Now, three of the alleged terrorists won't have to worry about these requirements at all.

Following a court order, authorities seized the RV where the five adults are believed to have been abusing 11 children and training them for school shootings.

The compound, on which authorities discovered the remains of a 3-year-old toddler, Abdul-Ghani Wahhaj, had stood vacant since the initial raid by Taos county deputies on August 3.

The five accused suspects — Siraj Ibn Wahhaj, 40, Lucas Morton, 40, Jany Leveille, 35, Hujrah Wahhaj, 37, and Subhannah Wahhaj, 35 — were found on a decrepit compound earlier this month with 11 malnourished children dressed in rags. All of the children were emaciated and there was very little food found on the property.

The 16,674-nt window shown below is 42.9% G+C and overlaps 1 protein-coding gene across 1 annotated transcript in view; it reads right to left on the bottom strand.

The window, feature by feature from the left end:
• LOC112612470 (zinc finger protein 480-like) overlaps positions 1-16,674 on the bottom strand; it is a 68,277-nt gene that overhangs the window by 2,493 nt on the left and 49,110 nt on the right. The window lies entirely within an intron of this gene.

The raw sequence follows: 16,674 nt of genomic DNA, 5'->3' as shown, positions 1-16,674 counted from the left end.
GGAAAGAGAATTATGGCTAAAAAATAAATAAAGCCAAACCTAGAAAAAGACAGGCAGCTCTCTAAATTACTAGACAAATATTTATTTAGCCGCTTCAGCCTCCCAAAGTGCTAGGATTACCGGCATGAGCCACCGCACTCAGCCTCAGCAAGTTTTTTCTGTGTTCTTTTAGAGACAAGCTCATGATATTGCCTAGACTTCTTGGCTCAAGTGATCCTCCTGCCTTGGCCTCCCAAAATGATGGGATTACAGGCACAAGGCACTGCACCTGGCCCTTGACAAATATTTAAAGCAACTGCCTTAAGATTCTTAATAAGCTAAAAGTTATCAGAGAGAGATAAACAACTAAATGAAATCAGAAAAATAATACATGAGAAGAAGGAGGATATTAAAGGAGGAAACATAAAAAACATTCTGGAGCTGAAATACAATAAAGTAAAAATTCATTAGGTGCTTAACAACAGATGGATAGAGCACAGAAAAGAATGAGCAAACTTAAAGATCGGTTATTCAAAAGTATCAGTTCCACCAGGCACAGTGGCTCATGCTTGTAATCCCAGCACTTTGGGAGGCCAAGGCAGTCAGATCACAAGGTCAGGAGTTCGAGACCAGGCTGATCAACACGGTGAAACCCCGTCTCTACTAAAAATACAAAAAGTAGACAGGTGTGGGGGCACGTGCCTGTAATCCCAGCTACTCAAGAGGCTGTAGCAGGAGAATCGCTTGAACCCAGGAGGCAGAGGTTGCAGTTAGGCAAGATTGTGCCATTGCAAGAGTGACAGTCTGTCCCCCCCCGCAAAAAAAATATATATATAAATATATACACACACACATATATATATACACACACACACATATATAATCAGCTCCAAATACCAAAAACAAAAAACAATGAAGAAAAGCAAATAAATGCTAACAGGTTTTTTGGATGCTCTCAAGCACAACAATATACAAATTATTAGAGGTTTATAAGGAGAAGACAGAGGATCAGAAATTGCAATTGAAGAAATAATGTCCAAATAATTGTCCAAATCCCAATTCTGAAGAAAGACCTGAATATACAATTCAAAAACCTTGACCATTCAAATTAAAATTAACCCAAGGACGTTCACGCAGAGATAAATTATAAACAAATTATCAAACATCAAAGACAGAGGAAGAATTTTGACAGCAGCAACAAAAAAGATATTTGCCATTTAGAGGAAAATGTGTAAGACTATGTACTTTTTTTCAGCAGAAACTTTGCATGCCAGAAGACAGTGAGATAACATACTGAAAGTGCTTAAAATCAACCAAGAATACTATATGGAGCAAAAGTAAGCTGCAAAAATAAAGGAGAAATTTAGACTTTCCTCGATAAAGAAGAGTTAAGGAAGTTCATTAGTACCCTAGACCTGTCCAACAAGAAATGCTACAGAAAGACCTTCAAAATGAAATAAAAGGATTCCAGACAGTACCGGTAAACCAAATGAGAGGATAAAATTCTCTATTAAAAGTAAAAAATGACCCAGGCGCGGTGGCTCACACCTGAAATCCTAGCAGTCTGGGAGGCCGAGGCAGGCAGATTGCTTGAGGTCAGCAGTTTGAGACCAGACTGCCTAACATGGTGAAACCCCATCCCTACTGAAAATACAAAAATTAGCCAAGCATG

The FBI also discovered the remains of another child who was found in an underground series of tunnels underneath the compound. On top of the severe child abuse discovered at the site, the FBI found evidence that the group was training to carry out acts of terror—specifically school shootings—inside the US.

A report from NBC news showed the before and after photos of the compound after it was ransacked by federal agents. Adding to the mystery behind the destruction, the only thing that appeared to be removed from the property was the RV.

Authorities left behind bullets, personal belongings, and other items—all of which could've contained evidence. Now, however, it is destroyed and tainted and the alleged perpetrators set free.

Scroll to Continue

Recommended for You

On top of destroying potential evidence at the compound, the prosecution also failed to present enough evidence for the judge to rule in favor of denying the suspects' bail.